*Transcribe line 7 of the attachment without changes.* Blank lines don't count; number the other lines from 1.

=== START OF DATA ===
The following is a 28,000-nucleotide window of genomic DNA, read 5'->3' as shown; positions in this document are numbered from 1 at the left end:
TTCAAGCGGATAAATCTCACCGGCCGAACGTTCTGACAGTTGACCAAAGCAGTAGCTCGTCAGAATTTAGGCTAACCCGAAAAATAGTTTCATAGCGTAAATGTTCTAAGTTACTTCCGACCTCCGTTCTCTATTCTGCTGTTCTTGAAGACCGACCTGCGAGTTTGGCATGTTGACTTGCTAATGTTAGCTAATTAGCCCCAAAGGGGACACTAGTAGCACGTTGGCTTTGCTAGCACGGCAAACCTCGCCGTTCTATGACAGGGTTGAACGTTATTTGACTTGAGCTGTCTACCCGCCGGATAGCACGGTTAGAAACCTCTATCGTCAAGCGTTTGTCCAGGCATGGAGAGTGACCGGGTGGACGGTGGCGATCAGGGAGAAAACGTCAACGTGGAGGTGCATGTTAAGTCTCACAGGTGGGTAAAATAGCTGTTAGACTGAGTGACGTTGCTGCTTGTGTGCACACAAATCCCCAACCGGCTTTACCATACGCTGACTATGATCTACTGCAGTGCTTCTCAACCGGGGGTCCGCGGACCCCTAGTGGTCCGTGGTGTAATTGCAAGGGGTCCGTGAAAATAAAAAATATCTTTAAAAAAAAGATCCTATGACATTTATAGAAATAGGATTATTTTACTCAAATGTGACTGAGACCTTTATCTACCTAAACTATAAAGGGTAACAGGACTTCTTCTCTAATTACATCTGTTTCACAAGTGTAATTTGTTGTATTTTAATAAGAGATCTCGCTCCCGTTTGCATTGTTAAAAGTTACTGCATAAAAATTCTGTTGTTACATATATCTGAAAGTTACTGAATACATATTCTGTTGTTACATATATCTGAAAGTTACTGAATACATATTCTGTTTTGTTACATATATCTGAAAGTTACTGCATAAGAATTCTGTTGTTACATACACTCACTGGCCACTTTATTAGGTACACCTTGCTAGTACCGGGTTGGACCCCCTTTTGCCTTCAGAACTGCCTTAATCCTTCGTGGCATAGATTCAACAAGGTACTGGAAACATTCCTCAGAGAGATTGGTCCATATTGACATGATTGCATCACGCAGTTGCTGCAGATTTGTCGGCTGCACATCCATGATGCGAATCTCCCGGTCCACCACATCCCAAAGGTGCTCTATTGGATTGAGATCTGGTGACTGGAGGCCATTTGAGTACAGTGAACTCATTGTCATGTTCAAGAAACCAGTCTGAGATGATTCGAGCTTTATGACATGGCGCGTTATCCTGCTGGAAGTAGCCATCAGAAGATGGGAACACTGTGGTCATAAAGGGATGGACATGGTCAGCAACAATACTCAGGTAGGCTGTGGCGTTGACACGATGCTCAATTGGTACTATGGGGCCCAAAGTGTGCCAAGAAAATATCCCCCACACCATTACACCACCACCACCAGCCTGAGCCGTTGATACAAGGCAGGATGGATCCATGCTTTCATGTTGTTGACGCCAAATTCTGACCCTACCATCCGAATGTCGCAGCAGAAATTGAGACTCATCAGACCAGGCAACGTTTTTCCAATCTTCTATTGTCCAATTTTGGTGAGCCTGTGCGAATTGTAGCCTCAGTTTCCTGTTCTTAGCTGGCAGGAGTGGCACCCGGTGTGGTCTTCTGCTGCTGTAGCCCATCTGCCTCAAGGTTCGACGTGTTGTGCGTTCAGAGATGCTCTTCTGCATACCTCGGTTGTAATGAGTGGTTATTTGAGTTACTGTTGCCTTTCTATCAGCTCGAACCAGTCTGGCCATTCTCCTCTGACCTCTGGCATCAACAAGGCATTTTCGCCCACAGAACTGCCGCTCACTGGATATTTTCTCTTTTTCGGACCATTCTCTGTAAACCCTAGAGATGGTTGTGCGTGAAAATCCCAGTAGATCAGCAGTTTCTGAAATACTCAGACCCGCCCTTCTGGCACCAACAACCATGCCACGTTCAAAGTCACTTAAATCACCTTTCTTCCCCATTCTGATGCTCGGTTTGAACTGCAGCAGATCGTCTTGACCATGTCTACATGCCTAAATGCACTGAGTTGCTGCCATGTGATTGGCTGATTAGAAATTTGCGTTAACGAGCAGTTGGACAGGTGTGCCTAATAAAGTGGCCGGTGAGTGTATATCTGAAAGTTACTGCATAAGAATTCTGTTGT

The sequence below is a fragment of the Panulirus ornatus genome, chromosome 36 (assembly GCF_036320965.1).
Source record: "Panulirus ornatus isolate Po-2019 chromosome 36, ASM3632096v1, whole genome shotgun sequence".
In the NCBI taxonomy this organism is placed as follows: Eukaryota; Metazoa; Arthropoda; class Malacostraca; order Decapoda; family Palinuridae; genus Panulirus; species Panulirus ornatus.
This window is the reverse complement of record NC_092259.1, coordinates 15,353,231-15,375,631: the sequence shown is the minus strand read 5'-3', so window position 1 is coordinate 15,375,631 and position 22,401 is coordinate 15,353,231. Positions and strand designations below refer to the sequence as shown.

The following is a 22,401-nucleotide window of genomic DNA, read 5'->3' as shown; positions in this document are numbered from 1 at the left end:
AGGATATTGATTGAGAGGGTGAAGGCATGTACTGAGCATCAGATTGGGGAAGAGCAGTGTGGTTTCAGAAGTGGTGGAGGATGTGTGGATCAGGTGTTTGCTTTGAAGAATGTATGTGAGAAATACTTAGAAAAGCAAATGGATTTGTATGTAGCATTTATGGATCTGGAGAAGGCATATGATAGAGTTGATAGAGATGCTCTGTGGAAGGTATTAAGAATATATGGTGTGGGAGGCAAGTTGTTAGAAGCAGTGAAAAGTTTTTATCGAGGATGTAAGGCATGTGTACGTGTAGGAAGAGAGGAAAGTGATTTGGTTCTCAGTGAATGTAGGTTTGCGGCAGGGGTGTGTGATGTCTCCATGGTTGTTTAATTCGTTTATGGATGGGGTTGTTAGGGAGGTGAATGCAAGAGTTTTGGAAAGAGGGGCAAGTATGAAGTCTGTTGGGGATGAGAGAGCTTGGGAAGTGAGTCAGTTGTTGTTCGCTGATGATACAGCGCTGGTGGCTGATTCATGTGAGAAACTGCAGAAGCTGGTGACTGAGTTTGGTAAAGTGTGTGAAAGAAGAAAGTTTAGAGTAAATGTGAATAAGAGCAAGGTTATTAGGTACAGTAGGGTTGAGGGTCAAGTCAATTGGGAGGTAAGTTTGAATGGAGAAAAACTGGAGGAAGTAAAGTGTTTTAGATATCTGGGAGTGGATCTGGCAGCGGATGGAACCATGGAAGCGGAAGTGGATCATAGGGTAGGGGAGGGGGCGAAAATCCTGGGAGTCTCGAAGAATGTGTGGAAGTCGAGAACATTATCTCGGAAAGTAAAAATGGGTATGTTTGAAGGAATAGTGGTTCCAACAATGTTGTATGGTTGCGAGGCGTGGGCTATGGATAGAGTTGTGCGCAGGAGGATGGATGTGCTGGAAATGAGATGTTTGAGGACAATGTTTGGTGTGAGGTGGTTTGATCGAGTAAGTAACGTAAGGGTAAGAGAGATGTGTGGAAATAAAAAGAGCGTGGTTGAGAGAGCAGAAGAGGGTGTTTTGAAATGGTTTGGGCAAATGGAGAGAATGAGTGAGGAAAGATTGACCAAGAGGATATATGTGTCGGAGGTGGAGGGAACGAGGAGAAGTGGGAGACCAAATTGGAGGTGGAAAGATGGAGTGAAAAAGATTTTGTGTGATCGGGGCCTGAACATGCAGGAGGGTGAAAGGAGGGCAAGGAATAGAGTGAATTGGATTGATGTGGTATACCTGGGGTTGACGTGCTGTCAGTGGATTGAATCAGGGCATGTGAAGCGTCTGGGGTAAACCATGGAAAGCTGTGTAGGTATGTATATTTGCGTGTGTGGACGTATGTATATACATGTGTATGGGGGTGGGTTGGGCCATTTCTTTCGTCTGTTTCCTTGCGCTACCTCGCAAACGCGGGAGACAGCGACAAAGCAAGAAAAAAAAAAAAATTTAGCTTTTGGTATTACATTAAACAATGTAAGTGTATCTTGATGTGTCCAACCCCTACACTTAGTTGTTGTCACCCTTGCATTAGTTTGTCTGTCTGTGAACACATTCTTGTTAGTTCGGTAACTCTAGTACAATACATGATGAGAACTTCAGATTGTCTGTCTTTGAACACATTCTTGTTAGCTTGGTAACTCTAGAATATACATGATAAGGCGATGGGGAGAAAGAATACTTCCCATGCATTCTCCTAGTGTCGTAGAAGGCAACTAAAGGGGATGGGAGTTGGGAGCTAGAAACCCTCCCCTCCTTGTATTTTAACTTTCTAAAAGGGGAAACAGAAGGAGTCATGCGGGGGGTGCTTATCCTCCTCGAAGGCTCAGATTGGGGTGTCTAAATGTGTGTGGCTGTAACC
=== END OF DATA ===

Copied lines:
The following is a 22,401-nucleotide window of genomic DNA, read 5'->3' as shown; positions in this document are numbered from 1 at the left end: